fishing for words

(and tossing out random thoughts)

why the California trout you might catch will be different, though not to your naked eye

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Chances are that in the sordid noble history of nearly all fly fishermen, trout were caught, cleaned and eaten. It’s just as likely that these fish were born in a hatchery, raised in concrete runways and trucked to that river, stream, or lake from which they were plucked.

Writing without the encumbrances of real journalism, I can can step out on a limb and offer definitive word that nearly all of the stocked rainbow trout in California soon could be triploids. Yup, them fish that should be asterisk’d in any claim of a record.

Hatchery Upwelling Jars

Hatchery Upwelling Jars

Shifting to triploids by 2014 is the goal, according to California Department of Fish & Game’s Dr. William T. Cox*, Program Manager: Fish Production and Distribution, thanks in part to the 2006 lawsuit filed by the Pacific Rivers Council and the Center for Biological Diversity claiming that CA DFG’s fish stocking did not comply with the California Environmental Quality Act. The nut of the lawsuit was the impact of stocked trout upon anadromous fish populations and other native aquatic species.

While the resulting hatchery environmental impact reports called for the protection of steelhead in anadromous waters below rim dams, CA DFG will expand rainbow triploid production to approximately 90% of the state’s stocking program. The few exceptions will include Eagle Lake, an understandably unnamed southern Sierra source of Kamloops Junction Rainbow broodstock, and hatchery broodstock that will be placed in certain waters when three to four years old.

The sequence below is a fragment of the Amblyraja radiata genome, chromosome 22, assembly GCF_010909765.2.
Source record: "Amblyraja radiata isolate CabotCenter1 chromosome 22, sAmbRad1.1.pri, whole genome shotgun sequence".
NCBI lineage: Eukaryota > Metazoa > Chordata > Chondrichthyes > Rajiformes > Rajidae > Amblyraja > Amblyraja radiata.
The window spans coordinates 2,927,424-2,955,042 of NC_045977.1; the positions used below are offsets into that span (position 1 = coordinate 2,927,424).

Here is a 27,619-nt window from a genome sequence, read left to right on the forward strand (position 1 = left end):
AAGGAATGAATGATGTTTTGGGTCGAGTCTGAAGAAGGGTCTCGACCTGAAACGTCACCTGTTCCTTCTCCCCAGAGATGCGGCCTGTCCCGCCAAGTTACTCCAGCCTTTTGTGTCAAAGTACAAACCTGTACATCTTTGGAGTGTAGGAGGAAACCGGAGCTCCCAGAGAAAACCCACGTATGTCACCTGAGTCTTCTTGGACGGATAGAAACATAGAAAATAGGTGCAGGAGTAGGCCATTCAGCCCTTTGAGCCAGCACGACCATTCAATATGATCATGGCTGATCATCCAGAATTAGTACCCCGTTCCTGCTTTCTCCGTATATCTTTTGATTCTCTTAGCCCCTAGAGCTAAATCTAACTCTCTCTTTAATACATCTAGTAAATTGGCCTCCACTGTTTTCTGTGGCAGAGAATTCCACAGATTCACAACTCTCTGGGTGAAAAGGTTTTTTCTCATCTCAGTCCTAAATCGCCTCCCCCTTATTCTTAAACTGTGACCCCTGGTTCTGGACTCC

Triploids aren’t new to California. They were first brought in from out-of-state suppliers, such as Sumner, Wash.-based Troutlodge, then reared in CA DFG hatcheries. The department later developed its own program, with a single apparatus and borrowing methodology from other states that have had success with trout triploidy. This single apparatus was trucked up and down the state, following the spawning of the different rainbow strains.

That will change near the end of this month when additional triploidy pressure shocking machines should arrive from Europe, allowing for the placement of two machines at the Mt. Shasta Hatchery and single machines at the San Joaquin Hatchery and Hot Creek Hatchery. (You can get a good, easy-to-understand outline of triploids and their production at Get Hooked.)

There Be No Monsters Here (and Good News for Natives?)

It seems you can set aside concerns that genetically engineered monster rainbows will be dumped into California waters. These triploid trout will be still be stocked when ½ to ¾ of a pound. (Trivia: The size of trout stocked by CA DFG rose to a target of ½ pound when the general daily limit on trout was reduced to five, from 10 fish. Before that, stocked trout often were smaller.)

Although mandated by 2005’s Assembly Bill 7 — now California Fish and Game Code §13007 — and not directly related to the PRC/CBD lawsuit, Dr. Cox expressed hope that up to 25% of CA DFG’s stocked fish will be heritage species (in terms of numbers) by 2012-13. State hatcheries currently raise Eagle Lake Rainbow (Oncorhynchus mykiss aquilarum), Lahonton Cutthroat (Oncorhynchus clarki henshawi), California (or Volcano Creek) Golden Trout (Oncorhynchus mykiss aguabonita) and Steelhead (Oncorhynchus mykiss).

A fifth heritage trout species should be in production by January 2012. Spelled out in the California Fish & Game Commission’s Current Issues Fall 2010 document are plans to upgrade the infrastructure at the Kern River Hatchery for the production of the native Kern River Rainbow Trout (Oncorhynchus mykiss gilberti). Dr. Cox said that Kern River rainbow broodstock should be collected this fall. Long-term plans include the possibility of rearing Lahontan cutthroat trout for the Lake Tahoe basin restoration.

Regardless of one’s opinion of stocked trout, it’s fair to say that those with boots on the ground in California’s hatcheries honestly aim to better the angling experience. Here’s to hoping.


* Yes, he’s a fisherman who spent much of last month fly fishing in Wyoming and Montana.

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One thought on “why the California trout you might catch will be different, though not to your naked eye

  1. I suspect this has been coming on for some time.

    Mark

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